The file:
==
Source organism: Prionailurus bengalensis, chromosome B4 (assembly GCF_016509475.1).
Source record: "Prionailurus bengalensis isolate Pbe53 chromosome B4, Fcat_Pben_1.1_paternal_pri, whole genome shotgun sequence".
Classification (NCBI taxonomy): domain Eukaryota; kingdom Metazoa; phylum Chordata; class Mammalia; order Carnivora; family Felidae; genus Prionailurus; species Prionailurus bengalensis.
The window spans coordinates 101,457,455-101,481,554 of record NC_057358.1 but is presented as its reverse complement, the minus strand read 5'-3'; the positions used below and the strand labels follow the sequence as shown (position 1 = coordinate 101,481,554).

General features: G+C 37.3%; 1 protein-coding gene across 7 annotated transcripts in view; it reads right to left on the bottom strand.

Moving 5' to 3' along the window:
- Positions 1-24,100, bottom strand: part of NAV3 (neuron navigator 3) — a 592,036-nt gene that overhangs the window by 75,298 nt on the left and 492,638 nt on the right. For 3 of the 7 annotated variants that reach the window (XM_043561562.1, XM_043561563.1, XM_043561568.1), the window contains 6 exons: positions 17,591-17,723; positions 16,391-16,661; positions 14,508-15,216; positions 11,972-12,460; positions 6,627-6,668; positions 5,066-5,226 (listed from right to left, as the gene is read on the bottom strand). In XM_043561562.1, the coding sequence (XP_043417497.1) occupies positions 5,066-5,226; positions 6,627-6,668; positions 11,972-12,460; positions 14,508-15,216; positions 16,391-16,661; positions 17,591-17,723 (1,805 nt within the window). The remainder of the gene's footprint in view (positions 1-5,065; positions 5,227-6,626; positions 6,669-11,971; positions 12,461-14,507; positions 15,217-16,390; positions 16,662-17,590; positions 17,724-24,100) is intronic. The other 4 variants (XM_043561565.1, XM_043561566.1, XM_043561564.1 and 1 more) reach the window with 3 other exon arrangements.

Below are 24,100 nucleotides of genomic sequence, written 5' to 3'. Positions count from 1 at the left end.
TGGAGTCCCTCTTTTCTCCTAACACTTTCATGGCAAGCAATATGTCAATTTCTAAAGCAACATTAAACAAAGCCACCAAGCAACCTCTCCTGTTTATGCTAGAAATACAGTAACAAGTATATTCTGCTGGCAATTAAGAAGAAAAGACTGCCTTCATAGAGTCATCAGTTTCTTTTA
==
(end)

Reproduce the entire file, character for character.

Source organism: Prionailurus bengalensis, chromosome B4 (assembly GCF_016509475.1).
Source record: "Prionailurus bengalensis isolate Pbe53 chromosome B4, Fcat_Pben_1.1_paternal_pri, whole genome shotgun sequence".
Classification (NCBI taxonomy): domain Eukaryota; kingdom Metazoa; phylum Chordata; class Mammalia; order Carnivora; family Felidae; genus Prionailurus; species Prionailurus bengalensis.
The window spans coordinates 101,457,455-101,481,554 of record NC_057358.1 but is presented as its reverse complement, the minus strand read 5'-3'; the positions used below and the strand labels follow the sequence as shown (position 1 = coordinate 101,481,554).

General features: G+C 37.3%; 1 protein-coding gene across 7 annotated transcripts in view; it reads right to left on the bottom strand.

Moving 5' to 3' along the window:
- Positions 1-24,100, bottom strand: part of NAV3 (neuron navigator 3) — a 592,036-nt gene that overhangs the window by 75,298 nt on the left and 492,638 nt on the right. For 3 of the 7 annotated variants that reach the window (XM_043561562.1, XM_043561563.1, XM_043561568.1), the window contains 6 exons: positions 17,591-17,723; positions 16,391-16,661; positions 14,508-15,216; positions 11,972-12,460; positions 6,627-6,668; positions 5,066-5,226 (listed from right to left, as the gene is read on the bottom strand). In XM_043561562.1, the coding sequence (XP_043417497.1) occupies positions 5,066-5,226; positions 6,627-6,668; positions 11,972-12,460; positions 14,508-15,216; positions 16,391-16,661; positions 17,591-17,723 (1,805 nt within the window). The remainder of the gene's footprint in view (positions 1-5,065; positions 5,227-6,626; positions 6,669-11,971; positions 12,461-14,507; positions 15,217-16,390; positions 16,662-17,590; positions 17,724-24,100) is intronic. The other 4 variants (XM_043561565.1, XM_043561566.1, XM_043561564.1 and 1 more) reach the window with 3 other exon arrangements.

Below are 24,100 nucleotides of genomic sequence, written 5' to 3'. Positions count from 1 at the left end.
TGGAGTCCCTCTTTTCTCCTAACACTTTCATGGCAAGCAATATGTCAATTTCTAAAGCAACATTAAACAAAGCCACCAAGCAACCTCTCCTGTTTATGCTAGAAATACAGTAACAAGTATATTCTGCTGGCAATTAAGAAGAAAAGACTGCCTTCATAGAGTCATCAGTTTCTTTTA